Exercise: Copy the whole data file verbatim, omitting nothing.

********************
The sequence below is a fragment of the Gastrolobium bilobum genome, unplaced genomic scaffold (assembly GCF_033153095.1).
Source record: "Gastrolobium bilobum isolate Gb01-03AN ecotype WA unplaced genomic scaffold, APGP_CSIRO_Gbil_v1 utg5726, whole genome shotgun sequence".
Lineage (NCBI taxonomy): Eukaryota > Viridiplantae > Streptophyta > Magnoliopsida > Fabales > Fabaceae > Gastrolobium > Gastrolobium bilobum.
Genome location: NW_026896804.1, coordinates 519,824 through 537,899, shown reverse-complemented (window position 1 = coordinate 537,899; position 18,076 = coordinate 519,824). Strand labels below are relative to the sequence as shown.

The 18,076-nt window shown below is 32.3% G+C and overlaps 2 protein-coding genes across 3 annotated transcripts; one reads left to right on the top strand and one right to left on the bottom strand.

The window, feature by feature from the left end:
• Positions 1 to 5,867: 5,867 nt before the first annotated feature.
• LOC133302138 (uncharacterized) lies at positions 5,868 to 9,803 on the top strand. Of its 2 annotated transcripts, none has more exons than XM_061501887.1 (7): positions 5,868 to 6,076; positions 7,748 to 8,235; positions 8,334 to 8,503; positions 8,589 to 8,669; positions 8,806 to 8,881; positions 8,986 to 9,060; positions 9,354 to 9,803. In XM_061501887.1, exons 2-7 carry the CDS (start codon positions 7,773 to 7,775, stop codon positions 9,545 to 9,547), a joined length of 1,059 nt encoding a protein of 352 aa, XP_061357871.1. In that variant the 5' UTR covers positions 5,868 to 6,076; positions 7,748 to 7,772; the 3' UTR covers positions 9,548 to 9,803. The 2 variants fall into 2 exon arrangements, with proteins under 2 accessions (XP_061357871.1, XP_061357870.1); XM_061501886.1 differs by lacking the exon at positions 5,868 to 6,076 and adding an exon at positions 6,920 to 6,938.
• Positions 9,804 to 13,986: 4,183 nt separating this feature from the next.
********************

The sequence below is a fragment of the Gastrolobium bilobum genome, unplaced genomic scaffold (assembly GCF_033153095.1).
Source record: "Gastrolobium bilobum isolate Gb01-03AN ecotype WA unplaced genomic scaffold, APGP_CSIRO_Gbil_v1 utg5726, whole genome shotgun sequence".
Lineage (NCBI taxonomy): Eukaryota > Viridiplantae > Streptophyta > Magnoliopsida > Fabales > Fabaceae > Gastrolobium > Gastrolobium bilobum.
Genome location: NW_026896804.1, coordinates 519,824 through 537,899, shown reverse-complemented (window position 1 = coordinate 537,899; position 18,076 = coordinate 519,824). Strand labels below are relative to the sequence as shown.

The 18,076-nt window shown below is 32.3% G+C and overlaps 2 protein-coding genes across 3 annotated transcripts; one reads left to right on the top strand and one right to left on the bottom strand.

The window, feature by feature from the left end:
• Positions 1 to 5,867: 5,867 nt before the first annotated feature.
• LOC133302138 (uncharacterized) lies at positions 5,868 to 9,803 on the top strand. Of its 2 annotated transcripts, none has more exons than XM_061501887.1 (7): positions 5,868 to 6,076; positions 7,748 to 8,235; positions 8,334 to 8,503; positions 8,589 to 8,669; positions 8,806 to 8,881; positions 8,986 to 9,060; positions 9,354 to 9,803. In XM_061501887.1, exons 2-7 carry the CDS (start codon positions 7,773 to 7,775, stop codon positions 9,545 to 9,547), a joined length of 1,059 nt encoding a protein of 352 aa, XP_061357871.1. In that variant the 5' UTR covers positions 5,868 to 6,076; positions 7,748 to 7,772; the 3' UTR covers positions 9,548 to 9,803. The 2 variants fall into 2 exon arrangements, with proteins under 2 accessions (XP_061357871.1, XP_061357870.1); XM_061501886.1 differs by lacking the exon at positions 5,868 to 6,076 and adding an exon at positions 6,920 to 6,938.
• Positions 9,804 to 13,986: 4,183 nt separating this feature from the next.